Gerald Durrell: The Corfu Trilogy

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Gerald Durrell The Corfu Trilogy
  • Название:
    The Corfu Trilogy
  • Автор:
  • Издательство:
    Penguin Books
  • Жанр:
    Природа и животные / Биографии и Мемуары / на английском языке
  • Год:
    2006
  • Язык:
    Английский
  • ISBN:
    978–0–141–91113–7
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    3 / 5
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The Corfu Trilogy: краткое содержание, описание и аннотация

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Gerald Durrell (1925–95) moved from England to Corfu with his family when he was eight. He immediately became fascinated by the island’s natural history and spent much of his time studying the local wildlife and keeping numerous, and often unusual, pets. He grew up to be a famous naturalist, animal-collector, and conservationist. Durrell dedicated his life to the conservation of wildlife and it is through his efforts that creatures such as the Mauritius pink pigeon and the Mallorcan midwife toad have avoided extinction. Over his lifetime he wrote thirty-seven books, went on dozens of animal-collecting trips and presented numerous tv shows. He founded the Durrell Wildlife Conservation Trust in 1959 as a centre for the conservation of endangered species – of which his wife Lee is still Honorary Director. He was awarded the OBE in 1982. The Corfu Trilogy My Family and Other Animals Birds, Beasts, and Relatives The Garden of the Gods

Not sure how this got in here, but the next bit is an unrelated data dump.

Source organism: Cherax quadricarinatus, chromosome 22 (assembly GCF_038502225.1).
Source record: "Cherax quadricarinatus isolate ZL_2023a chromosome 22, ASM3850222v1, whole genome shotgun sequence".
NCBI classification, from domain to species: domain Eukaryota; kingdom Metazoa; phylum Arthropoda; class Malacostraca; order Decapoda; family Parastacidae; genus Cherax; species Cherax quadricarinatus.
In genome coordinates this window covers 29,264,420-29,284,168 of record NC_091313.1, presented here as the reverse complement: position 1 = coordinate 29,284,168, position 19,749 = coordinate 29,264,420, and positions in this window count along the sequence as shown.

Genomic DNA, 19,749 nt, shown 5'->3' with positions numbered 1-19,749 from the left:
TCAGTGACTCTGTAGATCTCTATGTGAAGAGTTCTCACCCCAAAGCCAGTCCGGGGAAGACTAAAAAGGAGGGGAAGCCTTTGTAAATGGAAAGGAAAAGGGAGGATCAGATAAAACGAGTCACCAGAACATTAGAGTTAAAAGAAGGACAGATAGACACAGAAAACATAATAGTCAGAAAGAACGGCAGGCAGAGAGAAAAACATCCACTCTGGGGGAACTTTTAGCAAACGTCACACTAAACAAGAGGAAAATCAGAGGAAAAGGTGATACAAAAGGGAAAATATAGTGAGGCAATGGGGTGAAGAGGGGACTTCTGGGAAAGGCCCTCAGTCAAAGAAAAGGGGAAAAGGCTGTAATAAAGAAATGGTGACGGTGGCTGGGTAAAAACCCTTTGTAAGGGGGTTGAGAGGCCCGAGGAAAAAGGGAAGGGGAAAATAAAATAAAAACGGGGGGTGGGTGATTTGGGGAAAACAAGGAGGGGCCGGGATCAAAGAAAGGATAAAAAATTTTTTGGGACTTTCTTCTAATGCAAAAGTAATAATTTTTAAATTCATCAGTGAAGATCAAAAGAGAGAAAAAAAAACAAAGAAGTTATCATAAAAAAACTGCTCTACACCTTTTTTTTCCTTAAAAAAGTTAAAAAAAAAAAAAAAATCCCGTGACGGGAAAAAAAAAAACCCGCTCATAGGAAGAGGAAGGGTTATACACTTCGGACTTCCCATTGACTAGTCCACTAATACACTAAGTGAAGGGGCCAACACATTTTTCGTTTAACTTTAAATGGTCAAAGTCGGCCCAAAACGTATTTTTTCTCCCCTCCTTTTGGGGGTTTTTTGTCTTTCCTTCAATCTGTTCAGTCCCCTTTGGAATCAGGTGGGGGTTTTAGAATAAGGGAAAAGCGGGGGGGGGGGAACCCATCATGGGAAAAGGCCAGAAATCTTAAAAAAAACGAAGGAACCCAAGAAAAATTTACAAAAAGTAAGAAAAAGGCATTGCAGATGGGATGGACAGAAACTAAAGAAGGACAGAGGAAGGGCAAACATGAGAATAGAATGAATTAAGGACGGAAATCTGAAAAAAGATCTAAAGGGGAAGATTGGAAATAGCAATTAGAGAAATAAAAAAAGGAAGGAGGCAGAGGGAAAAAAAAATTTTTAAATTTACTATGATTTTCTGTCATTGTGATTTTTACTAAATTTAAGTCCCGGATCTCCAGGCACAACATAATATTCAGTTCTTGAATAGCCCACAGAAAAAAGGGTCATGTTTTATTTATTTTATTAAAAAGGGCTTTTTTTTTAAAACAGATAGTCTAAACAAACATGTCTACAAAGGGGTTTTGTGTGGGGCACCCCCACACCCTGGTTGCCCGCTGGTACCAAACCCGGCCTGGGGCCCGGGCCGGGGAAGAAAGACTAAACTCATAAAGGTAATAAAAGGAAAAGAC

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The Corfu Trilogy

My Family and Other Animals

To My Mother


It is a melancholy of mine own, compounded of many simples, extracted from many objects, and indeed the sundry contemplation of my travels, which, by often rumination, wraps me in a most humorous sadness.

– SHAKESPEARE, As You Like It

The Speech for the Defence

‘Why, sometimes I’ve believed as many as six impossible things before breakfast.’

The White Queen – Through the Looking Glass

This is the story of a five-year sojourn that I and my family made on the Greek island of Corfu. It was originally intended to be a mildly nostalgic account of the natural history of the island, but I made a grave mistake by introducing my family into the book in the first few pages. Having got themselves on paper, they then proceeded to establish themselves and invite various friends to share the chapters. It was only with the greatest difficulty, and by exercising considerable cunning, that I managed to retain a few pages here and there which I could devote exclusively to animals.